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    Keywords: Go term

Chinese: 俗手 (su2 shou3)
Japanese: 俗筋 (zokusuji)
Korean: 俗手 (soksu)

Zokusuji is a Japanese go term, referring to an unsophisticated move, which achieves some simple objective but gets less out of the position than a better move. Typically it loses sente (example 2), erases good aji, strengthens the opponent (ex. 3) or leaves unnecessary ko-threats (ex. 1) or bad aji (ex. 3). It often also loses points (ex. 1).

Table of contents Table of diagrams
Diagram 1: Tesuji
Diagram 2: Zokusuji
Diagram 3: Zokusuji (continuation)
Example 2
Example 2: Zokusuji
Example 2: Tesuji
Example 3: Atari, atari!

Meaning and usage

Zokusuji literally means "crude line of play" and is often translated as "vulgar move" (俗手 , zokushu, for which the Korean equivalent soksu appears more often in Korean baduk literature [1]). It may be considered the opposite of tesuji.

In Sakata Eio's Tesuji and Anti-Suji of Go, Bob Terry has translated zokusuji as anti-suji, because that seems to be the way Sakata intended it.

In his book Sakata says that zokusuji involves a loss. But people will sometimes say that a play is correct, even though it is zokusuji (zokusuji nagara).

Sometimes the zokusuji (crude line of play) is the correct move.[2] Most of the time, zokusuji is incorrect, and spoils the correct line of play. In that case, we could call it anti-suji.


Example 1

An example of zokusuji, taken from Gokyo Shumyo, Section 1, Problem 34 / Solution.

Diagram 1: Tesuji  

Using the snapback suji W1, White lives. Later on he will be able to capture a stone at a, or Black will have to waste a move there. Capturing two stones gives him five points. This is tesuji.

Diagram 2: Zokusuji  

This W1 is a crude move. Yes, it's atari, and Black cannot connect at a because he's in shortage of liberties: White will capture four stones at b. But it is still a vulgar play, and the next diagram shows why.

Diagram 3: Zokusuji (continuation)  

B2 forces White to capture two stones in order to live. White has only four points from the capture, and he has wasted the possibility of capturing an extra stone at B2, as in Diagram 1. By playing in a vulgar way, rather than tesuji, White has lost points, although the objective of living has been achieved.

It's not only a matter of losing points - in Diagram 2 Black has a large ko threat left at b, whereas in Diagram 1 there is no threat.

Example 2

Consider this position (taken from endgame clamp):

Example 2  
Example 2: Zokusuji  

B1 is zokusuji. It takes gote. W4 plays tenuki. Later B5 - W6 is Black's sente.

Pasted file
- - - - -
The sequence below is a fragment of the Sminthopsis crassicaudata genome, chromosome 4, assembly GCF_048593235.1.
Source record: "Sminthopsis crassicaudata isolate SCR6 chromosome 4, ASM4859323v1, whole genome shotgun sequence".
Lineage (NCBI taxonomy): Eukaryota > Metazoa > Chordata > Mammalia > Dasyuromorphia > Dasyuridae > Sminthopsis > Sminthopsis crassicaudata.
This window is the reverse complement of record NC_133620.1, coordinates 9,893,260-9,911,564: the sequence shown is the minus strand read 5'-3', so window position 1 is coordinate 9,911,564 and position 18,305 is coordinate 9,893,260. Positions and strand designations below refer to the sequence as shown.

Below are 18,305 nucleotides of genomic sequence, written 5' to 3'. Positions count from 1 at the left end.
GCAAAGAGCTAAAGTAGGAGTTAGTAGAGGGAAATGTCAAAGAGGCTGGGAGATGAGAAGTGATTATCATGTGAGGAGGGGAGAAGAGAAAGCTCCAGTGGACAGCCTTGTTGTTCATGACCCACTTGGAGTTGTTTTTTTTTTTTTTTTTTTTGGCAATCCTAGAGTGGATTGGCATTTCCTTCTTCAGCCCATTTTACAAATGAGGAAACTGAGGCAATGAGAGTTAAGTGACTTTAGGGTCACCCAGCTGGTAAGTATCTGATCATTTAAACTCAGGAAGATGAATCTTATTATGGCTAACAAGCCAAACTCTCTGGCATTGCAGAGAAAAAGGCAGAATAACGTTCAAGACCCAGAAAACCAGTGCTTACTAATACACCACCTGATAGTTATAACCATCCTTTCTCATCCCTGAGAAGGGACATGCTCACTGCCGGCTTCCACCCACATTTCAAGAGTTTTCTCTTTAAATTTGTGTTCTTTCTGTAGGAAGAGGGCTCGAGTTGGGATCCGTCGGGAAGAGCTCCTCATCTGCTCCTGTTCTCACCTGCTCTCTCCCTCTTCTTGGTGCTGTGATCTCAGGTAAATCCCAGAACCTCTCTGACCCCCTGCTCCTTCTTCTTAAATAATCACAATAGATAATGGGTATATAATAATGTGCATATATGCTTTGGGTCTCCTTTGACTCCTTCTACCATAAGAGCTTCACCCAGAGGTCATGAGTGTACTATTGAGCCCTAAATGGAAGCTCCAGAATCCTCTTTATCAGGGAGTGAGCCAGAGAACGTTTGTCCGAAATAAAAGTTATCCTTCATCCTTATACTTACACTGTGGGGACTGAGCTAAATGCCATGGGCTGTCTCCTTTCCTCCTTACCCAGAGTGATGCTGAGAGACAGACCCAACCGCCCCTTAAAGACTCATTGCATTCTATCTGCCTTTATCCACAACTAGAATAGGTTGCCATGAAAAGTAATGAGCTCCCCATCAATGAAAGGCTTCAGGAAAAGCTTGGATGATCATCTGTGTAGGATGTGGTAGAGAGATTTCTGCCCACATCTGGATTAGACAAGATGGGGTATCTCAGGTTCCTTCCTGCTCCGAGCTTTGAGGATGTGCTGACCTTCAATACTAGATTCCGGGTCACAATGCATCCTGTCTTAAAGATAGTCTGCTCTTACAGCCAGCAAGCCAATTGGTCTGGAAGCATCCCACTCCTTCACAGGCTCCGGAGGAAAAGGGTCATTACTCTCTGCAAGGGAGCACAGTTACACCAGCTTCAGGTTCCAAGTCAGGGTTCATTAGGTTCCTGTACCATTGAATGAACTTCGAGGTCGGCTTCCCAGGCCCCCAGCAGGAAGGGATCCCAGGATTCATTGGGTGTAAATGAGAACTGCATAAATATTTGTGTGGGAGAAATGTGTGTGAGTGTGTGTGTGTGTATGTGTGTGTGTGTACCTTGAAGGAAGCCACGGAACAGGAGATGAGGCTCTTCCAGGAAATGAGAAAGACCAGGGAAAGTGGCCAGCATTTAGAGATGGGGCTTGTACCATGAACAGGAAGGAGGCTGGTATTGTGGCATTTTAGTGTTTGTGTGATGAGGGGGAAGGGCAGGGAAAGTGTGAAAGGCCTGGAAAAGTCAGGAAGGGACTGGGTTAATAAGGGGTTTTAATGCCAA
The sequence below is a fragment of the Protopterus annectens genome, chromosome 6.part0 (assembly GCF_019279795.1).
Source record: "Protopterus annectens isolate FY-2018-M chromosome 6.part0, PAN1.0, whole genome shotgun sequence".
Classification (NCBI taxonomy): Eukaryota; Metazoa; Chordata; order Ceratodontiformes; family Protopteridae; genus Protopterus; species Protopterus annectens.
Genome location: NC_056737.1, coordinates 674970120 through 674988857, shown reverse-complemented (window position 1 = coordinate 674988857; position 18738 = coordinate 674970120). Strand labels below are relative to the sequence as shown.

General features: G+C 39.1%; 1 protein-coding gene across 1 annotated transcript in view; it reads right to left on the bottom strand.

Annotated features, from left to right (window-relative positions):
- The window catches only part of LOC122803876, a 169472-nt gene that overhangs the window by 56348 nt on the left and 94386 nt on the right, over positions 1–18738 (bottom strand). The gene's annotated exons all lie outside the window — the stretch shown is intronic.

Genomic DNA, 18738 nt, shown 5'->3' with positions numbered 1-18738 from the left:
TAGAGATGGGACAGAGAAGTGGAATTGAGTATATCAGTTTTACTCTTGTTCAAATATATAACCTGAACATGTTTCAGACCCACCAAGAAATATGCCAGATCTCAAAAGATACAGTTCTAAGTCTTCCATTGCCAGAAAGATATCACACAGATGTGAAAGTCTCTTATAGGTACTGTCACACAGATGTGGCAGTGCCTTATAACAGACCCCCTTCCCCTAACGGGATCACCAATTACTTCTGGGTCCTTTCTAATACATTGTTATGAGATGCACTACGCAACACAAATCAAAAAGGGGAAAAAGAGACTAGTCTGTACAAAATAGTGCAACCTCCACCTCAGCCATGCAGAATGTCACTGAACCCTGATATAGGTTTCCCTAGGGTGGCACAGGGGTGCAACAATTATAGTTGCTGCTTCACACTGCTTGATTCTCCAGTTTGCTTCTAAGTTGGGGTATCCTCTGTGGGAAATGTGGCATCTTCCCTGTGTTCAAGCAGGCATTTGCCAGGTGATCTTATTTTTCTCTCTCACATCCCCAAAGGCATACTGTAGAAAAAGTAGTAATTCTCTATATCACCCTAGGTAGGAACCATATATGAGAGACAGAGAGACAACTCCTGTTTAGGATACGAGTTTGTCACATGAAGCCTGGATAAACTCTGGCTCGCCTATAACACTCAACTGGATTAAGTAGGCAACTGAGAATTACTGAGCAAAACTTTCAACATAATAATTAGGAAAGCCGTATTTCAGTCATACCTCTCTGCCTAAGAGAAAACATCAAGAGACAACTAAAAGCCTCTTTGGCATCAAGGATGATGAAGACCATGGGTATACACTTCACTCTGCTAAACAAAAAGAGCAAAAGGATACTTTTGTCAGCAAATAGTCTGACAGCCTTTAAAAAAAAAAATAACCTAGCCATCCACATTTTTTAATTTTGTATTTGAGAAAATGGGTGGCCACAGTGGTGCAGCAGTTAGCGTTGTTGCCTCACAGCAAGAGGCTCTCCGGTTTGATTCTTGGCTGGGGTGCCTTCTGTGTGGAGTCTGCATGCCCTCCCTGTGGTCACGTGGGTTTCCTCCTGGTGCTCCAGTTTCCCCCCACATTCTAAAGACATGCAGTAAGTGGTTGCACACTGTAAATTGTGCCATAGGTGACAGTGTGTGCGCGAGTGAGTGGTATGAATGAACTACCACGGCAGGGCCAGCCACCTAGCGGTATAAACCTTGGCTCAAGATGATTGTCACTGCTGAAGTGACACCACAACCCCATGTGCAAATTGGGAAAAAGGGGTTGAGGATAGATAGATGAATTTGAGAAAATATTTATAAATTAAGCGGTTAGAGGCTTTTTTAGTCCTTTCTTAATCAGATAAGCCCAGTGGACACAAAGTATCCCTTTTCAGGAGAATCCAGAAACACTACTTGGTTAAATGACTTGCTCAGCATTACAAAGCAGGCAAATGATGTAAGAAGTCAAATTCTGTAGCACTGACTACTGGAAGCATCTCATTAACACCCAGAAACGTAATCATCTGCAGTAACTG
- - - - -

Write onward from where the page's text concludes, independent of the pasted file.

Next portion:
Example 2: Tesuji  

B1 is tesuji. Black sacrifices that stone for sente.

Example 3

(See Extend from a Crosscut.)

Example 3: Atari, atari!  

Black can play kikashi with B1 - W4, but he weakens black+circle and leaves cutting points behind (marked). Now he can protect the cuts, but White is greatly strengthened.
Tesuji is to extend; atari atari is zokusuji.

Comment: Sometimes atari-atari is correct, zokusuji nagara.


[1] In contemporary go terms, the author Nam Ch'i-hyeong states that soksu roughly equates to zokusuji.
[2] See guzumi. Cf. bad style.


Linguistic discussion

Michael Jay:

In English, vulgar is "common" not "crude." So, when I play, my good moves are vulgar, and the rest are blunders. It could easily be common, and correct -- in fact, if the problem is easy enough for ME to read, you expect the vulgar answer to be the correct one.

If Zokusuji is like English vulgar, then there might be only one sense, If I want to avoid vulgar plays, I would never play e5. The trick is to avoid vulgar mistakes. (instinctive plays that I'd know were wrong, if I knew how to read.)

xela: I don't agree. Vulgar means "common" used in a perjorative sense (as an insult), therefore something that's vulgar is also crude and/or in bad taste.

Bill: We are far enough from Latin that crude is closer to the modern meaning of vulgar than is common.

BobWhoosta: Those who insist on maintaining the ancient meanings of words are being nice.

Bass: @Bill, that is only true for some meanings of [ext] common.

Dieter: while doing the merge operations with soksu, it occurred to me that the "common" aspect of "zoku" is really about its regular appearance. Therefor I believe that the proper translation is "common mistake" rather than "vulgar move". It looks more convenient or even appropriate not to squeeze both regular appearance and quality in one word. But I'm not a translator. :)

Bob McGuigan: As used in zokusuji zoku has the meaning of common in the sense of the common people, as opposed to the elite. Think also of unsophisticated or unrefined. There is a term in everyday Japanese that is interesting in this respect, nagarazoku which refers to people (zoku) who do more than one thing at a time (nagara) such as listening to their ipod while having a conversation with friends. So zokusuji refers to moves of unsophisticated players.

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Zokusuji last edited by on October 9, 2019 - 07:04
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